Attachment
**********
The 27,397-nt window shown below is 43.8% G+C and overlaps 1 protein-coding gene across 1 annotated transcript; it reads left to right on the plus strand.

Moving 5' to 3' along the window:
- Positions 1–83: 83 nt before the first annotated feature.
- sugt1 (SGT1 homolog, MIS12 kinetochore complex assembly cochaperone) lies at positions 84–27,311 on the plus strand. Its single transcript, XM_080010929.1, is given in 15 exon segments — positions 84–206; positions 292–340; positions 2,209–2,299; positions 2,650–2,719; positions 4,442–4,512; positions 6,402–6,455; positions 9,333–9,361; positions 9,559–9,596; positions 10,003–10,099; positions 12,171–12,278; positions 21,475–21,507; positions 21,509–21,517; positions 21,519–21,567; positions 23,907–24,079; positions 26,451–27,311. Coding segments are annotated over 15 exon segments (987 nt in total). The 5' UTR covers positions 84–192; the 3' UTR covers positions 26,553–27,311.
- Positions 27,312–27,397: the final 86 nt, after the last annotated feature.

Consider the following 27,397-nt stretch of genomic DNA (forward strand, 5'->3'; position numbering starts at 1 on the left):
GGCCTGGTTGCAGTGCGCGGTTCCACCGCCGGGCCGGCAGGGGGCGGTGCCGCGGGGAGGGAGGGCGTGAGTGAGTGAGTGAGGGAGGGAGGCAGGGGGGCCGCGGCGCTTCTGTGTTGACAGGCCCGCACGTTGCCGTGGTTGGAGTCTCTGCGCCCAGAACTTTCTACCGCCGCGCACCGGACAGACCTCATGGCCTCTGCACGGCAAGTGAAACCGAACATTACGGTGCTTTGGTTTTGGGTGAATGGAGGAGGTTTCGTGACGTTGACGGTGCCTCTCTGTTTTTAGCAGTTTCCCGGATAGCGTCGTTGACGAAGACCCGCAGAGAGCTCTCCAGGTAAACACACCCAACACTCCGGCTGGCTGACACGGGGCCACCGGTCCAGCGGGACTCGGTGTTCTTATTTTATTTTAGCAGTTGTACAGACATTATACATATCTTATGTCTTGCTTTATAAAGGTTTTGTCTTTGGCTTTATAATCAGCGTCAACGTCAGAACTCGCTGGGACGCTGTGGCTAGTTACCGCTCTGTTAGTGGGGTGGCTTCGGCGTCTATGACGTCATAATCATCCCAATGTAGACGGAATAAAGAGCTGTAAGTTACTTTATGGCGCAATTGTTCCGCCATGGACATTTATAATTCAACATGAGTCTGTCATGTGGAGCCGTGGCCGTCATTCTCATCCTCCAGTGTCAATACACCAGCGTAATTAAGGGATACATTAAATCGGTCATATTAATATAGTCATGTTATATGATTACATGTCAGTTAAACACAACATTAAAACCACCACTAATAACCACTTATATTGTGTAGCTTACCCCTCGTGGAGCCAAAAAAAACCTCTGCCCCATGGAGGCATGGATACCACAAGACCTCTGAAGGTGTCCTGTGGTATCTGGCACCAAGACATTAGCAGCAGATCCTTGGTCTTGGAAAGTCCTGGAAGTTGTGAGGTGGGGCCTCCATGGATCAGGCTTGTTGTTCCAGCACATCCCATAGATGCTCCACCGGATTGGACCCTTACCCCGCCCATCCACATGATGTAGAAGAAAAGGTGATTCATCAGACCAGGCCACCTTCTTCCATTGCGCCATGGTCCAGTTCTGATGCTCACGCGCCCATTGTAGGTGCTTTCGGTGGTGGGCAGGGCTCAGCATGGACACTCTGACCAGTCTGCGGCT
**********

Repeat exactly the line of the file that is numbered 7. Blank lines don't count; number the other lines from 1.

GGCCTGGTTGCAGTGCGCGGTTCCACCGCCGGGCCGGCAGGGGGCGGTGCCGCGGGGAGGGAGGGCGTGAGTGAGTGAGTGAGGGAGGGAGGCAGGGGGGCCGCGGCGCTTCTGTGTTGACAGGCCCGCACGTTGCCGTGGTTGGAGTCTCTGCGCCCAGAACTTTCTACCGCCGCGCACCGGACAGACCTCATGGCCTCTGCACGGCAAGTGAAACCGAACATTACGGTGCTTTGGTTTTGGGTGAATGGAGGAGGTTTCGTGACGTTGACGGTGCCTCTCTGTTTTTAGCAGTTTCCCGGATAGCGTCGTTGACGAAGACCCGCAGAGAGCTCTCCAGGTAAACACACCCAACACTCCGGCTGGCTGACACGGGGCCACCGGTCCAGCGGGACTCGGTGTTCTTATTTTATTTTAGCAGTTGTACAGACATTATACATATCTTATGTCTTGCTTTATAAAGGTTTTGTCTTTGGCTTTATAATCAGCGTCAACGTCAGAACTCGCTGGGACGCTGTGGCTAGTTACCGCTCTGTTAGTGGGGTGGCTTCGGCGTCTATGACGTCATAATCATCCCAATGTAGACGGAATAAAGAGCTGTAAGTTACTTTATGGCGCAATTGTTCCGCCATGGACATTTATAATTCAACATGAGTCTGTCATGTGGAGCCGTGGCCGTCATTCTCATCCTCCAGTGTCAATACACCAGCGTAATTAAGGGATACATTAAATCGGTCATATTAATATAGTCATGTTATATGATTACATGTCAGTTAAACACAACATTAAAACCACCACTAATAACCACTTATATTGTGTAGCTTACCCCTCGTGGAGCCAAAAAAAACCTCTGCCCCATGGAGGCATGGATACCACAAGACCTCTGAAGGTGTCCTGTGGTATCTGGCACCAAGACATTAGCAGCAGATCCTTGGTCTTGGAAAGTCCTGGAAGTTGTGAGGTGGGGCCTCCATGGATCAGGCTTGTTGTTCCAGCACATCCCATAGATGCTCCACCGGATTGGACCCTTACCCCGCCCATCCACATGATGTAGAAGAAAAGGTGATTCATCAGACCAGGCCACCTTCTTCCATTGCGCCATGGTCCAGTTCTGATGCTCACGCGCCCATTGTAGGTGCTTTCGGTGGTGGGCAGGGCTCAGCATGGACACTCTGACCAGTCTGCGGCT